A possibly gentler approach is to run a second referendum and see that the people are properly informed, with any pontificating fake “authorities” exposed.

      A possible fudged approach is for politicians to try to negotiate some sort of associate membership deal which retains most of the features of membership, but placates the brexiteers, inflicts less damage than a full exit, and saves face for politicians.

      A very damaging approach is to try this and fail!

      A disastrous approach is to let brexit take its course, try to renegotiate all we have lost with a multitude of separate states, and to write-off all the benefits to science, medical research, Europe-wide reciprocal medical services, trade benefits of membership, and international co-operation. etc. while pretending to be super traders who’s world is our oyster!

    • received and replied, Maria.

    • “Why not get the ball rolling? What are your suggestions for making the situation better?”

      Maybe some Universities could start offering a Masters in Trade Negotiations. I would imagine based in a Law department, but don’t really know enough about Trade Negotiations.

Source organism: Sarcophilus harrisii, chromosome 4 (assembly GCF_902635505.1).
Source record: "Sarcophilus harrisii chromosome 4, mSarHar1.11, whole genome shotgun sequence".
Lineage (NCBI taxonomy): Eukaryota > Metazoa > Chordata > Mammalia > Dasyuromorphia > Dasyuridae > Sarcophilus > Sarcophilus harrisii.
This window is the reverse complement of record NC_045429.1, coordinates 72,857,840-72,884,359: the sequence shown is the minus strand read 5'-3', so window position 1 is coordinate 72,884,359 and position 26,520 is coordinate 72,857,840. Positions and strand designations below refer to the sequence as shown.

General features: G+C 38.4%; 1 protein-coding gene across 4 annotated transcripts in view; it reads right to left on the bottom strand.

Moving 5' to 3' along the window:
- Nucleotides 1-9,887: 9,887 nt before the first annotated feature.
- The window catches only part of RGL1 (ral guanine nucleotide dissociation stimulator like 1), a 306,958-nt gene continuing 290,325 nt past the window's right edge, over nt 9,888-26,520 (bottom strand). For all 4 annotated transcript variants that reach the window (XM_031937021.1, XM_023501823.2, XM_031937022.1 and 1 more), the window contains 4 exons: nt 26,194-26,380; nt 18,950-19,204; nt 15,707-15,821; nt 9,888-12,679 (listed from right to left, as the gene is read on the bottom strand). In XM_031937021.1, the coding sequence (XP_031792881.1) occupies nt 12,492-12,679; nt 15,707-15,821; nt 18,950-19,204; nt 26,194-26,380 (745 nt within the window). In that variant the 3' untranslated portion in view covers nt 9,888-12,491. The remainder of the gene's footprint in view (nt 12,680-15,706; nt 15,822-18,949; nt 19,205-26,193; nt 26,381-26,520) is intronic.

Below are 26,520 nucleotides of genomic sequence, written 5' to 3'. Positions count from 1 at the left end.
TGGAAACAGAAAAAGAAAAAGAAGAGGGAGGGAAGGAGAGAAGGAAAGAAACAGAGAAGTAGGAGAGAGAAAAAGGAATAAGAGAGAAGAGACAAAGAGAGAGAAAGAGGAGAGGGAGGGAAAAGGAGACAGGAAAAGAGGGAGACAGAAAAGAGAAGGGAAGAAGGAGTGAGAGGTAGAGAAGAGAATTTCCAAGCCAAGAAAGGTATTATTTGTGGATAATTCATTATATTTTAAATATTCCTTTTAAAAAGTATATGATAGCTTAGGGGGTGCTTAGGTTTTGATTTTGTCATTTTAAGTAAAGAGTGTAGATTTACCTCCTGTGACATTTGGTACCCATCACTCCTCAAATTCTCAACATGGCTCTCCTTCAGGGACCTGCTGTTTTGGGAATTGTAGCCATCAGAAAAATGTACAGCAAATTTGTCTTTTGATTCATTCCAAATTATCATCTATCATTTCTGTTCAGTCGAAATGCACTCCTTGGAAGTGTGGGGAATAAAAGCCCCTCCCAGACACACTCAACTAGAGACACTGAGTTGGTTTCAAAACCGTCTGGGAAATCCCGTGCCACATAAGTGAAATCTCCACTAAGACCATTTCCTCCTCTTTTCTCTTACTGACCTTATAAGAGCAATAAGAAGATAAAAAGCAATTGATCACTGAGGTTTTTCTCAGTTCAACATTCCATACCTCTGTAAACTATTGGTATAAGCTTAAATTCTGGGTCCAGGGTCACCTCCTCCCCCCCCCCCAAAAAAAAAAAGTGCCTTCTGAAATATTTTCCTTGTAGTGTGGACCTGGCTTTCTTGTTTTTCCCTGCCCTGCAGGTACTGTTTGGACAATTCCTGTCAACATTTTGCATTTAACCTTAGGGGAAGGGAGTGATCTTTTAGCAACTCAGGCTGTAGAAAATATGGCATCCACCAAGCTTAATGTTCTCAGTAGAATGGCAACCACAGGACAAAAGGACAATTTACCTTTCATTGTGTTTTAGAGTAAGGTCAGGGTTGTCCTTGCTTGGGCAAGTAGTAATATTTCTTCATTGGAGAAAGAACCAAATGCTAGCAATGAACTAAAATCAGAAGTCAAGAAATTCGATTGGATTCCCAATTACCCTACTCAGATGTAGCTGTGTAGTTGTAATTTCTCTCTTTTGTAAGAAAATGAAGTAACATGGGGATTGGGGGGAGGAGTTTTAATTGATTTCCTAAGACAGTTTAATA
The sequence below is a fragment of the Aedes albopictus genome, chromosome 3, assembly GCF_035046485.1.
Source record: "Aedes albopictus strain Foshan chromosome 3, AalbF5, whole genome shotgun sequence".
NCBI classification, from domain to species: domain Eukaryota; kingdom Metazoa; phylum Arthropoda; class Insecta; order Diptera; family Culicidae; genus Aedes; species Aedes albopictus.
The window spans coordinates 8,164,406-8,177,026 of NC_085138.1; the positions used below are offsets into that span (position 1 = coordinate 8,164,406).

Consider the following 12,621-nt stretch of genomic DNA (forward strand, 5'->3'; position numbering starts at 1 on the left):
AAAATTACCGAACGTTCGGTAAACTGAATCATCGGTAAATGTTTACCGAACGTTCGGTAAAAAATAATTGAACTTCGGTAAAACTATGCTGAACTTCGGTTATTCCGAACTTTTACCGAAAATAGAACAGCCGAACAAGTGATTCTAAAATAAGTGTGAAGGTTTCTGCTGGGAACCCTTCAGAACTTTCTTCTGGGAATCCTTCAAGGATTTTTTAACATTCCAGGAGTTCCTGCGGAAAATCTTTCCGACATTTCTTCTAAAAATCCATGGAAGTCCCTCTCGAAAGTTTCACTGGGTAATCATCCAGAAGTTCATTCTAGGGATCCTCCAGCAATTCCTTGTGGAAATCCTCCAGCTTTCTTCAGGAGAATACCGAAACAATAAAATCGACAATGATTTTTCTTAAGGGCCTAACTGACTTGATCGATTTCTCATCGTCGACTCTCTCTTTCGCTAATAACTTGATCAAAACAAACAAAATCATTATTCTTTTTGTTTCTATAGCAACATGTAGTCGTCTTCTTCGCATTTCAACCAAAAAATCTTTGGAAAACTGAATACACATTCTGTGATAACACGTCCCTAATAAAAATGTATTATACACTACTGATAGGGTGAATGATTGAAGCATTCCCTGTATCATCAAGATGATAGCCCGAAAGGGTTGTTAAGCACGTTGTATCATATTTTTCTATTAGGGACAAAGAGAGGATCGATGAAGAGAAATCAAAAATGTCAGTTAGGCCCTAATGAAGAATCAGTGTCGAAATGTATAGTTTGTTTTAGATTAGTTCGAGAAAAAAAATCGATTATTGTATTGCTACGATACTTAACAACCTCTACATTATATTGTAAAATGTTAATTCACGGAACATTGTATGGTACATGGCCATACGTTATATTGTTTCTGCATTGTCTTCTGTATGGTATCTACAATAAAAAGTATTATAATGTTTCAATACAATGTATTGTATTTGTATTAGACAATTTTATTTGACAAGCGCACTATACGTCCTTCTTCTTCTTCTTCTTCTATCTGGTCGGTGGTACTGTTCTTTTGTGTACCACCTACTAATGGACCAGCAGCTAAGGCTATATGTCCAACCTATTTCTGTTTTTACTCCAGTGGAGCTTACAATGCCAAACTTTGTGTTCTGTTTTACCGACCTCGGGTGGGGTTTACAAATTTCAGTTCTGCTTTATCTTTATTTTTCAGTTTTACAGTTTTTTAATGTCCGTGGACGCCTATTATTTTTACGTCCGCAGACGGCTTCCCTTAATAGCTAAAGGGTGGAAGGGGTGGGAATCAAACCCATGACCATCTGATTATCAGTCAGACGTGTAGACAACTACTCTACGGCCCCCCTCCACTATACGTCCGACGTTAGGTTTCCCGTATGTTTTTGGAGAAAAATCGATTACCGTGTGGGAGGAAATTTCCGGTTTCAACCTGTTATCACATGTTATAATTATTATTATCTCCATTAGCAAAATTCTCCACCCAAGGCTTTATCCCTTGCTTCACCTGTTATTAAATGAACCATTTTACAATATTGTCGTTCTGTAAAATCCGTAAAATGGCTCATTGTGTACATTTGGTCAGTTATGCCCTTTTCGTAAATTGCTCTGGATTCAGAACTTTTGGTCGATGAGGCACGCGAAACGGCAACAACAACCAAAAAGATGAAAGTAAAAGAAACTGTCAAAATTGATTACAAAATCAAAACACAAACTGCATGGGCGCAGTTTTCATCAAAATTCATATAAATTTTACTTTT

• @phil rimmer
      @alan4discussion

      “class leading” big euro auto?
      laughable
      “class leading” in fiddling emissions?
      angela MERC-el in its pocket
      doesn’t matter what powers it
      the sacred cow of the private car is the problem
      totally unsustainable and hugely central to the brexit gridlock
      day in day out the evidence mounts

      http://www.abc.net.au/news/2016-07-09/12-die-in-giant-indonesian-traffic-jam-official/7582848
      (2 more current links in separate posts)

      WAR ON THE CAR!
      WAR on Ford Nation!

    • quarecuss

      Like you I don’t believe the future of personal transport is the privately owned car. It doesn’t make technological nor commercial sense. Leased services at worst and on demand services for the bulk will allow technology to directly address energy, material resource and safety and congestion concerns instead as some grafted-on-for-show legislation. We already have the first un-ownable vehicle proposed. Circular economy developments and a return to old style modularity, newly aided by very short range contactless power and data transfer techniques and (at last!) financial institutions waking up to the value of owning these new long lived assetts, will take us, with the renewables they will aid, to sustainability.